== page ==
Out of their experience, the key takeaway is — as motherhood becomes a reality, time management becomes crucial.

Kalyanamitr says she allots an hour every morning to spend with her kids before work. She jokes that she then focusses on work during the day “to the point where I don’t pee,” before trying to make it home by 730 PM to spend an hour with her children before bed.

Pacharee Pantoomano-Pfirsch, Chairwoman of Bangkok Now, may have the best system. She calls it the ‘three-storey life’ and says all of the important locations for her, office, kids, school etc. are all within three floors of one another in the same building.

And when the audience asked for the women’s opinions about a husband-wife co-founding team? Pantoomano-Pfirsch puts it nicely,

“I like going home to have this sounding board in my husband. He is totally removed [from the company] and can offer me a different perspective. I would not want to mess this up.”

Thai says her individual relationship makes this scenario impossible while Gimenez wonders if spending 24/7 with your co-founder would actually hurt the company’s creativity.

“If I can’t take my mind off something then my brain is dead. And if my brain is dead then my company is dead,” she says.

Family plays an important role for the married women on the panel — they just stress the importance of time management.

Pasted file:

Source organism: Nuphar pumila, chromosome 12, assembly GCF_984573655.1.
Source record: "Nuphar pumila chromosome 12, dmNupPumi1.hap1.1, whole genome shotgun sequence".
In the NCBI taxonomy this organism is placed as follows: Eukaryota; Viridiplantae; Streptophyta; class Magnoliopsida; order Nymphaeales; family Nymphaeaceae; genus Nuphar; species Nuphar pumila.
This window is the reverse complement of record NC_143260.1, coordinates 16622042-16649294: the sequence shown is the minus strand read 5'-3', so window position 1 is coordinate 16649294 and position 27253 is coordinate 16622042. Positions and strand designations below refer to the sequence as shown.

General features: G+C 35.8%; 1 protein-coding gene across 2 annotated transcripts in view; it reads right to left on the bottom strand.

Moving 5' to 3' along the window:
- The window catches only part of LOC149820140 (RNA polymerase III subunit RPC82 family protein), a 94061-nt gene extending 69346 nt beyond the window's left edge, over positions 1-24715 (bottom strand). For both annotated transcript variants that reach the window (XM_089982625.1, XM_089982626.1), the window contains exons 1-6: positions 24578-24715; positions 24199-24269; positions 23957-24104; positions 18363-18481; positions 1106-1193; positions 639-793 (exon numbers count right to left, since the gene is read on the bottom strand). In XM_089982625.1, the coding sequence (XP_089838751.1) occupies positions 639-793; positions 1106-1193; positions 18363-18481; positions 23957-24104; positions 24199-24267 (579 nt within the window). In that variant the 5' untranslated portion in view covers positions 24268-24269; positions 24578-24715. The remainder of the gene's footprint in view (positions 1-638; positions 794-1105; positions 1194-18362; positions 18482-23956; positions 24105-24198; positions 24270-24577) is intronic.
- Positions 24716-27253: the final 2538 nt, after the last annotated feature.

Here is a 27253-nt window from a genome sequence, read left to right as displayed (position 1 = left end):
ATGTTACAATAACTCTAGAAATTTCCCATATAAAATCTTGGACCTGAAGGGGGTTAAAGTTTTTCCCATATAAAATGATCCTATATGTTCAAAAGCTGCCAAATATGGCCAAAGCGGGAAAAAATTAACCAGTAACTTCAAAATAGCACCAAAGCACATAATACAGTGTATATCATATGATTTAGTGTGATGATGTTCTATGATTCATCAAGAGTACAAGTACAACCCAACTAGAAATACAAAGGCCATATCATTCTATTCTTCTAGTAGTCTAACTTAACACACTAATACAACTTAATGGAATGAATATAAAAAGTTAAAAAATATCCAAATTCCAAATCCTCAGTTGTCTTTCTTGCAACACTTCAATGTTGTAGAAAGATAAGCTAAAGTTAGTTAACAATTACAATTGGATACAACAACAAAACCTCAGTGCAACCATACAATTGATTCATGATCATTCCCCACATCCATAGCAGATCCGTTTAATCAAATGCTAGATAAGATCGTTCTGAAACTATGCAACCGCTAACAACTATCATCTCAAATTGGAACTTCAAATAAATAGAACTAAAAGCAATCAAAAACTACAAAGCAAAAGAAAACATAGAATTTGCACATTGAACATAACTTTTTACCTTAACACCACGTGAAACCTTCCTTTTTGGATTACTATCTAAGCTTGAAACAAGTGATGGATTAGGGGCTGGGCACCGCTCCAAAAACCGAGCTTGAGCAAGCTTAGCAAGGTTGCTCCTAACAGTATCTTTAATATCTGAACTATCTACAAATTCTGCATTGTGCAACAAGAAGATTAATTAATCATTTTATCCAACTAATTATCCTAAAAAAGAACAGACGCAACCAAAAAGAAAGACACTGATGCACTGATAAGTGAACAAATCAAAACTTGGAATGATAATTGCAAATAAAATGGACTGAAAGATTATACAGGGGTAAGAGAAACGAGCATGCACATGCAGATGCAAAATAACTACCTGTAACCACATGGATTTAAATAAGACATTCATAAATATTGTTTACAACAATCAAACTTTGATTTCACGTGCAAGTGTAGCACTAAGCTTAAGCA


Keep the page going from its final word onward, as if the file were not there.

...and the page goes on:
Also Read: 3 big questions that Echelon Indonesia will answer

Advice for women entrepreneurs

Maybe the term is sexist. If so, hopefully, it leaves the lexicon soon.

But, the women on stage all cite examples of experiences that the average male would be unlikely to face. So, if they are on stage, why not offer some advice?

“The one thing you can’t plan for is a family. Continue with your life because it could take longer [than you think]. When I started my company, I thought I would have a family soon [after]. Two years later, I am pregnant. [The pregnancy] is coming during a [company] growth period. But that is what it is. If I had stopped everything, I would have lost two years,” says Thai.

Kalanamitr says,

“Do not use the ‘female thing’ as an excuse. In a previous job my failure was not to be assertive enough. I did not do my homework, see what the boss needs. Do your homewok, find out what the market needs. But, do it professionally.”

And what about the men?

“[They should] go out with more women entrepreneurs. Because we are are different, and very fun,” says Gimenez, ending the panel on a light note.

Disclaimer: MOXY is an Ardent Capital portfolio company. Ardent Capital is an investor in Optimatic Pte Ltd, the parent company of e27.

Attend Echelon Thailand 2015, taking place on November 26 and 27, from 8.30 AM to 5.30 PM with an exclusive after-party that runs till late. Tickets are available for purchase online, use promo code e27Subscriber to enjoy awesome savings.